picture was wanting to do the right thing, but not at the wrong price.  It
seemed that if vaccinated meat put the farmer at a disadvantage in the
market place, or meant the consumer would not buy it, then there would be
strong resistance.   On the other hand, if a decent market could be
maintained and customer confidence boosted, then animal welfare should be
the overriding priority.

It soon became obvious that the science of vaccination was accepted, the
view of the hard-pressed farmer understood and the vet's revulsion at
killing healthy animals acknowledged;  the entire audience agreed that the
killing policy was not just wrong, it was plainly not working.  The problem
was that the Chairman found himself constantly stating that the answer to a
question directed at the panel required a political response - an answer
from the government.

The common feeling between those assembled was that animal welfare should be
paramount when dealing with such an epidemic, but yet it was clear that the
prevailing attitude of each of the parties was conditioned by their
individual circumstances and, in the main, that was the financial situation
dictated by it.  The farmer was brow-beaten or bribed by the official
approach;  the vet was mainly inexperienced in the diagnosis of the disease
and intimidated  and over-ruled by the department, while the consumer was
deliberately misled and misinformed, in an attempt to hide the reality of
what the ministry was doing.

Unlike the scientists on the panel, those employed by the government had
virtually no knowledge of the disease (only 2 out of the 15 on the
Government's Science Group had any proper qualification concerning FMD).
The incompetence and cruelty of MAFF/DEFRA demanded that another way had to
be found for handling this disease and it was with almost a sense of relief
that the case for vaccination was fully made out at the Forum.  However,
even as late as the day before the Forum was announced at a Press Conference
in London, the Chief Scientist and the Chief Vet told a select briefing of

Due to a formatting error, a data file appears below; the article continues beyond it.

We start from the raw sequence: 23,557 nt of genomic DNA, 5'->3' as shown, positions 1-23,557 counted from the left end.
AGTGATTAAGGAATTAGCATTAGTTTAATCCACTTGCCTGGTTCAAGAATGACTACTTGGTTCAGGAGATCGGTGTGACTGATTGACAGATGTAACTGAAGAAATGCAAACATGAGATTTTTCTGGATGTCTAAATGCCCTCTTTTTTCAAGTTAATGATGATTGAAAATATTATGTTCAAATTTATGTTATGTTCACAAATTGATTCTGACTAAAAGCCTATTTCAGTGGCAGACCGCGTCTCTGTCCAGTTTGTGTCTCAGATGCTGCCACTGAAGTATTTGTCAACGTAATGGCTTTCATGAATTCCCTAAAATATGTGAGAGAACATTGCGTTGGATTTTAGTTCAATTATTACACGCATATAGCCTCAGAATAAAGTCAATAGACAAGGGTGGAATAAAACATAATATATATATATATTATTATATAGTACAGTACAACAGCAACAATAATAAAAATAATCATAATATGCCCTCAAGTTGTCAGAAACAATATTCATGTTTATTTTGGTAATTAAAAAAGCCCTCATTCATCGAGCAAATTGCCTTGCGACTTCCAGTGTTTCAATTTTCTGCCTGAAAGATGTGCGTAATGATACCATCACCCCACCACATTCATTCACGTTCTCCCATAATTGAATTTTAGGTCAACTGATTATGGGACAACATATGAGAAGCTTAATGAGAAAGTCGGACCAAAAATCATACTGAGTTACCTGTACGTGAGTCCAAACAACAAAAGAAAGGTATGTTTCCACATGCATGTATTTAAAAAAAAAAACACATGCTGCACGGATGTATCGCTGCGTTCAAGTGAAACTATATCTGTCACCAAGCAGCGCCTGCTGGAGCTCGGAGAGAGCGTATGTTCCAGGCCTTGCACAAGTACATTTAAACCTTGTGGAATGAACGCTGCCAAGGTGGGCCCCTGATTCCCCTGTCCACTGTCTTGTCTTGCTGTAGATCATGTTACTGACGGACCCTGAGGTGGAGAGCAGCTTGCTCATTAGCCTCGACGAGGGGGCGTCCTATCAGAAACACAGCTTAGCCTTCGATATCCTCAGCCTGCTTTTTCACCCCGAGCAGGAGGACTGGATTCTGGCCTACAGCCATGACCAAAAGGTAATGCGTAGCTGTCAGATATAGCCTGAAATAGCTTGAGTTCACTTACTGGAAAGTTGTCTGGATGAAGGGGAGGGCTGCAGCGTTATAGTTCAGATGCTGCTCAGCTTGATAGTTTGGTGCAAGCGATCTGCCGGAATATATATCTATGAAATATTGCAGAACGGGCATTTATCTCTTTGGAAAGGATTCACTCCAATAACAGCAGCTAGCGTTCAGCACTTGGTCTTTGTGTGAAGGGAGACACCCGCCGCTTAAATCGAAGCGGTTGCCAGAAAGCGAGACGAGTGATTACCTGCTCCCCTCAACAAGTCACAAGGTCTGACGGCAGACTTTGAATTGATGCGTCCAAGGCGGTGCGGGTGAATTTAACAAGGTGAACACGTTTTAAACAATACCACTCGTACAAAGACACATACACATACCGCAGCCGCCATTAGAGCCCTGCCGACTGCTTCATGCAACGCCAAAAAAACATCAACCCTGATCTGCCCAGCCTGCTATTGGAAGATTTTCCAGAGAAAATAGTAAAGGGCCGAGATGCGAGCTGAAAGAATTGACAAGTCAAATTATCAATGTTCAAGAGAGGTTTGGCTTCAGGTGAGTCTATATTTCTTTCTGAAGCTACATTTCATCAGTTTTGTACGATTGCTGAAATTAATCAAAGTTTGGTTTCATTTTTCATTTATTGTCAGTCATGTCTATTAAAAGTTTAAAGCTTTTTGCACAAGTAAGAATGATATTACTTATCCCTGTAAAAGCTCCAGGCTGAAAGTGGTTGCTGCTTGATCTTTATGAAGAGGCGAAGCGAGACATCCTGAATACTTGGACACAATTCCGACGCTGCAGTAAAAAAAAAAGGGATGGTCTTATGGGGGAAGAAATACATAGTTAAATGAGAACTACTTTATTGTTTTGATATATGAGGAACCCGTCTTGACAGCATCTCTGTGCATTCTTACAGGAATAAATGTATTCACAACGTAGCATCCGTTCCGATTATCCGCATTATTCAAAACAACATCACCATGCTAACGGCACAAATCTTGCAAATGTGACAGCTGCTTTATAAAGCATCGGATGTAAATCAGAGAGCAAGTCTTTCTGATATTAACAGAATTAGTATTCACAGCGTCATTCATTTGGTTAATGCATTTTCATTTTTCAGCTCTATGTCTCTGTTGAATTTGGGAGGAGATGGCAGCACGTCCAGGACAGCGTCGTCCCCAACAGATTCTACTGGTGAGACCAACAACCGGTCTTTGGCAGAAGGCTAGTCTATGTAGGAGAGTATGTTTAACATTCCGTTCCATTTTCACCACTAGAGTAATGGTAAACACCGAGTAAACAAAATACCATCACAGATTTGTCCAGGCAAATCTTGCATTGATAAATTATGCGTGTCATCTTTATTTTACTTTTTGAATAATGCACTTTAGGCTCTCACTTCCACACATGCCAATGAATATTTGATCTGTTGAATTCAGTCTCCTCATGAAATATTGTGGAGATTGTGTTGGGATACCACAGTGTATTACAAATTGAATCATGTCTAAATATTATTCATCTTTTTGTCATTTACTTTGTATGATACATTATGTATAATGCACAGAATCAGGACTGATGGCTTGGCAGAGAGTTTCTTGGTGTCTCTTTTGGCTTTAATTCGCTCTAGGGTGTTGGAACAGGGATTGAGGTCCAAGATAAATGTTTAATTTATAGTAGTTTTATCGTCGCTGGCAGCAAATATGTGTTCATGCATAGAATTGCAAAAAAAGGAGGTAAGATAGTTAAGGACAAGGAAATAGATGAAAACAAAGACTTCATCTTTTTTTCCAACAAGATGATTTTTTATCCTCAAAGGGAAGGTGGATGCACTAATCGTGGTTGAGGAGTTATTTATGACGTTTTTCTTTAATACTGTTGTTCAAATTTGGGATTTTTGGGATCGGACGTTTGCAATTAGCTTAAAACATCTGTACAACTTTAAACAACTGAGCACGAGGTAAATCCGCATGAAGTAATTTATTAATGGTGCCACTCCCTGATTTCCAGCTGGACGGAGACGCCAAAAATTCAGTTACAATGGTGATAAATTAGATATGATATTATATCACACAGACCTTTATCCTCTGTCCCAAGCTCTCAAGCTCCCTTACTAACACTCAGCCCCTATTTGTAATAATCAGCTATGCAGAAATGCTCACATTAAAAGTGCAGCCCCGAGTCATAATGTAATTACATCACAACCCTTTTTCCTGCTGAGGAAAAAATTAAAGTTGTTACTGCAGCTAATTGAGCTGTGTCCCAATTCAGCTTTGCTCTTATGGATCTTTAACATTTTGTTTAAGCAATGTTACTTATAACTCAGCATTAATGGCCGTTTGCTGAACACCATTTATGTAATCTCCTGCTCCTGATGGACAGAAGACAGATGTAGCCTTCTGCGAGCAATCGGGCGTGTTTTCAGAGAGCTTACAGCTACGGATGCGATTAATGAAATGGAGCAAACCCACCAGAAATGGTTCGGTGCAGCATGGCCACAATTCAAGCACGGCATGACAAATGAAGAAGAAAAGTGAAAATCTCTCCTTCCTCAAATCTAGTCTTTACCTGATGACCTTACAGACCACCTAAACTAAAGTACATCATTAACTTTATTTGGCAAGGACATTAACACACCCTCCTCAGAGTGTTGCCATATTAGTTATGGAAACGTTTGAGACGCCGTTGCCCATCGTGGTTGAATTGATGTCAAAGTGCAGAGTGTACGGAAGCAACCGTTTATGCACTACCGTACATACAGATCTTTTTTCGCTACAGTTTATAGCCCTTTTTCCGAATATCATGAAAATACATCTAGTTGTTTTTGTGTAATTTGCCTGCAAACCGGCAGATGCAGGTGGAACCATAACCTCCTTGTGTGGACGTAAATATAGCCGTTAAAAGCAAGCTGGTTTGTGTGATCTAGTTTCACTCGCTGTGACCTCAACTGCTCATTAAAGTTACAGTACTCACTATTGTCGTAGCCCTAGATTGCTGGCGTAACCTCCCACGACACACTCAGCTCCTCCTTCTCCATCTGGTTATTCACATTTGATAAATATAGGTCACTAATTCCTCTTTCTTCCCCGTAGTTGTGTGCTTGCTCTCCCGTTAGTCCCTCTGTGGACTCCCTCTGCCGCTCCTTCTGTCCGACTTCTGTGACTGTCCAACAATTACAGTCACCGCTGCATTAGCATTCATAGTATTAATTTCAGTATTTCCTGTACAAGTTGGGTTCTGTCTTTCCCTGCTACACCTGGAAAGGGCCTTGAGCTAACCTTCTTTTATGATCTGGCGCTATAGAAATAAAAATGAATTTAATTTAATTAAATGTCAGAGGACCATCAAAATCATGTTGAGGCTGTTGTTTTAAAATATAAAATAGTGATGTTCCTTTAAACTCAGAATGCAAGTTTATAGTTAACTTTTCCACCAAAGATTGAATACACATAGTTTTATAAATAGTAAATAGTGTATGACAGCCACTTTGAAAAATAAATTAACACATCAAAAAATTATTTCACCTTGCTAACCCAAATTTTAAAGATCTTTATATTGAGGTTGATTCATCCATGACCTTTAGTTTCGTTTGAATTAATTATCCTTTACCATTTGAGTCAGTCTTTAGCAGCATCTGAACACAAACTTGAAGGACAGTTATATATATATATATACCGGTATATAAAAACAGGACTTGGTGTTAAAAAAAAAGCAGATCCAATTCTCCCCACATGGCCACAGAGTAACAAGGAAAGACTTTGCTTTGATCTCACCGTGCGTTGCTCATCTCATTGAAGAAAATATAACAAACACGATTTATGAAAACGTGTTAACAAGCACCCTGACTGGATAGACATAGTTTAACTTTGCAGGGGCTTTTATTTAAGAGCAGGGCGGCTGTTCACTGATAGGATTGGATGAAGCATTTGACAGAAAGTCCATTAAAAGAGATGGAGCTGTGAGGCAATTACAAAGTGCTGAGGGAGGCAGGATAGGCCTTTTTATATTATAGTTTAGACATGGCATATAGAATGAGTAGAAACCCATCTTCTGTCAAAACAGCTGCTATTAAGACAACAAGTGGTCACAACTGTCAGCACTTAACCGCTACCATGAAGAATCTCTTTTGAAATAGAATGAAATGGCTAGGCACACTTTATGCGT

journalists that they could not see any circumstances in the present
outbreak when they could use vaccination.  Clearly, with the knowledge that
abounds from scientists and vets of proven ability, such as those on the
panel, if the government accepts such damaging pronouncements, it beggars

While initially the different positions of the various participants of the
forum were rigorously defended, by the end of it, there was much
appreciation of the others' point of view.  It is this perception that has
led the Chairmen to put out this challenge:

"Come together, in the interests of animal welfare, and present to the
Government a cohesive policy for dealing with Foot-and-Mouth, in such a way
as to give each of the parties concerned the essential objectives they seek
for themselves - viz:

For the farmers, a fair and sound market for their products.
For the veterinarians, a humane approach for dealing with and controlling
the disease.
For the consumer, the education about vaccinated meat, as a perfectly
healthy product.

And, for the wider rural community, a countryside that will enhance the
tourist industry and make the nation feel proud of its achievement, in
leading the world towards a global policy of vaccination, as a matter of
best practice in animal welfare."

In accepting this resolution, the Government will need, in turn, to approach
the EU in such a way as to gain the necessary change of current policies, as
a matter of urgency.  That change must be the government's goal, as a